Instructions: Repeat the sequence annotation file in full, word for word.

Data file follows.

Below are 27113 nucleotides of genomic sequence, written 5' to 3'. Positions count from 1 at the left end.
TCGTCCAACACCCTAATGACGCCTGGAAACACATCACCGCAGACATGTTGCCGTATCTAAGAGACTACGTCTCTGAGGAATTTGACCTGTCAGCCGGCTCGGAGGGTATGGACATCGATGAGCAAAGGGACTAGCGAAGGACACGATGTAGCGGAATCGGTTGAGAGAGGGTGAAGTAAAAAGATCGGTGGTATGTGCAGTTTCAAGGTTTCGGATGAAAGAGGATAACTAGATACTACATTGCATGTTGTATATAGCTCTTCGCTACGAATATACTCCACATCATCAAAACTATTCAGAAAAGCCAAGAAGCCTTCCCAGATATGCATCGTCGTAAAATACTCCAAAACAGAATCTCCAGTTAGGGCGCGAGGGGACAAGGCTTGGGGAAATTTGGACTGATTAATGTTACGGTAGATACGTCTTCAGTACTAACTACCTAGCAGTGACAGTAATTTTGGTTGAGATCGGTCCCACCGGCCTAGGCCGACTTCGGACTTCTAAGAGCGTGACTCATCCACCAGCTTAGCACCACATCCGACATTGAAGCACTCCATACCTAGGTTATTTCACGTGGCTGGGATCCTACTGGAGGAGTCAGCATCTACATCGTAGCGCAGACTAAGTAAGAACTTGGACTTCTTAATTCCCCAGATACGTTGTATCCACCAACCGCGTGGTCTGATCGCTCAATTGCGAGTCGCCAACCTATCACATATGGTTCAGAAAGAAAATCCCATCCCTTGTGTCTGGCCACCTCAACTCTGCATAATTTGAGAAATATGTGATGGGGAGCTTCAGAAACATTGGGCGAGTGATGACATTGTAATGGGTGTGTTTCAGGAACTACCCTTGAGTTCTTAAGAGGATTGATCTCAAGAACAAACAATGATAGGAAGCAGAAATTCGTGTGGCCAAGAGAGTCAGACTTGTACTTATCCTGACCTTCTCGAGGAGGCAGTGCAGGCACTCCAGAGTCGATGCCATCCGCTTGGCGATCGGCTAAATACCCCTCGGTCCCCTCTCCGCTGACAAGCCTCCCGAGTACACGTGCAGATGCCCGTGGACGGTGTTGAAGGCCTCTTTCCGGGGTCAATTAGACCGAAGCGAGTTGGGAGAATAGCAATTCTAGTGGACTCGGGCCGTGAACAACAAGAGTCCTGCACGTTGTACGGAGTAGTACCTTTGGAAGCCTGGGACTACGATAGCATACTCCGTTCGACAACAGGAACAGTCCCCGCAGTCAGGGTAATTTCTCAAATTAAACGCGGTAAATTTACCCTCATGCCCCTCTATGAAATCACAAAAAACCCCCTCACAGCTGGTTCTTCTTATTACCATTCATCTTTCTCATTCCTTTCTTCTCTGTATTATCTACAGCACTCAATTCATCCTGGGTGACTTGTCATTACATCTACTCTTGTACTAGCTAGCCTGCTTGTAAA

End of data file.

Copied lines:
Below are 27113 nucleotides of genomic sequence, written 5' to 3'. Positions count from 1 at the left end.
TCGTCCAACACCCTAATGACGCCTGGAAACACATCACCGCAGACATGTTGCCGTATCTAAGAGACTACGTCTCTGAGGAATTTGACCTGTCAGCCGGCTCGGAGGGTATGGACATCGATGAGCAAAGGGACTAGCGAAGGACACGATGTAGCGGAATCGGTTGAGAGAGGGTGAAGTAAAAAGATCGGTGGTATGTGCAGTTTCAAGGTTTCGGATGAAAGAGGATAACTAGATACTACATTGCATGTTGTATATAGCTCTTCGCTACGAATATACTCCACATCATCAAAACTATTCAGAAAAGCCAAGAAGCCTTCCCAGATATGCATCGTCGTAAAATACTCCAAAACAGAATCTCCAGTTAGGGCGCGAGGGGACAAGGCTTGGGGAAATTTGGACTGATTAATGTTACGGTAGATACGTCTTCAGTACTAACTACCTAGCAGTGACAGTAATTTTGGTTGAGATCGGTCCCACCGGCCTAGGCCGACTTCGGACTTCTAAGAGCGTGACTCATCCACCAGCTTAGCACCACATCCGACATTGAAGCACTCCATACCTAGGTTATTTCACGTGGCTGGGATCCTACTGGAGGAGTCAGCATCTACATCGTAGCGCAGACTAAGTAAGAACTTGGACTTCTTAATTCCCCAGATACGTTGTATCCACCAACCGCGTGGTCTGATCGCTCAATTGCGAGTCGCCAACCTATCACATATGGTTCAGAAAGAAAATCCCATCCCTTGTGTCTGGCCACCTCAACTCTGCATAATTTGAGAAATATGTGATGGGGAGCTTCAGAAACATTGGGCGAGTGATGACATTGTAATGGGTGTGTTTCAGGAACTACCCTTGAGTTCTTAAGAGGATTGATCTCAAGAACAAACAATGATAGGAAGCAGAAATTCGTGTGGCCAAGAGAGTCAGACTTGTACTTATCCTGACCTTCTCGAGGAGGCAGTGCAGGCACTCCAGAGTCGATGCCATCCGCTTGGCGATCGGCTAAATACCCCTCGGTCCCCTCTCCGCTGACAAGCCTCCCGAGTACACGTGCAGATGCCCGTGGACGGTGTTGAAGGCCTCTTTCCGGGGTCAATTAGACCGAAGCGAGTTGGGAGAATAGCAATTCTAGTGGACTCGGGCCGTGAACAACAAGAGTCCTGCACGTTGTACGGAGTAGTACCTTTGGAAGCCTGGGACTACGATAGCATACTCCGTTCGACAACAGGAACAGTCCCCGCAGTCAGGGTAATTTCTCAAATTAAACGCGGTAAATTTACCCTCATGCCCCTCTATGAAATCACAAAAAACCCCCTCACAGCTGGTTCTTCTTATTACCATTCATCTTTCTCATTCCTTTCTTCTCTGTATTATCTACAGCACTCAATTCATCCTGGGTGACTTGTCATTACATCTACTCTTGTACTAGCTAGCCTGCTTGTAAA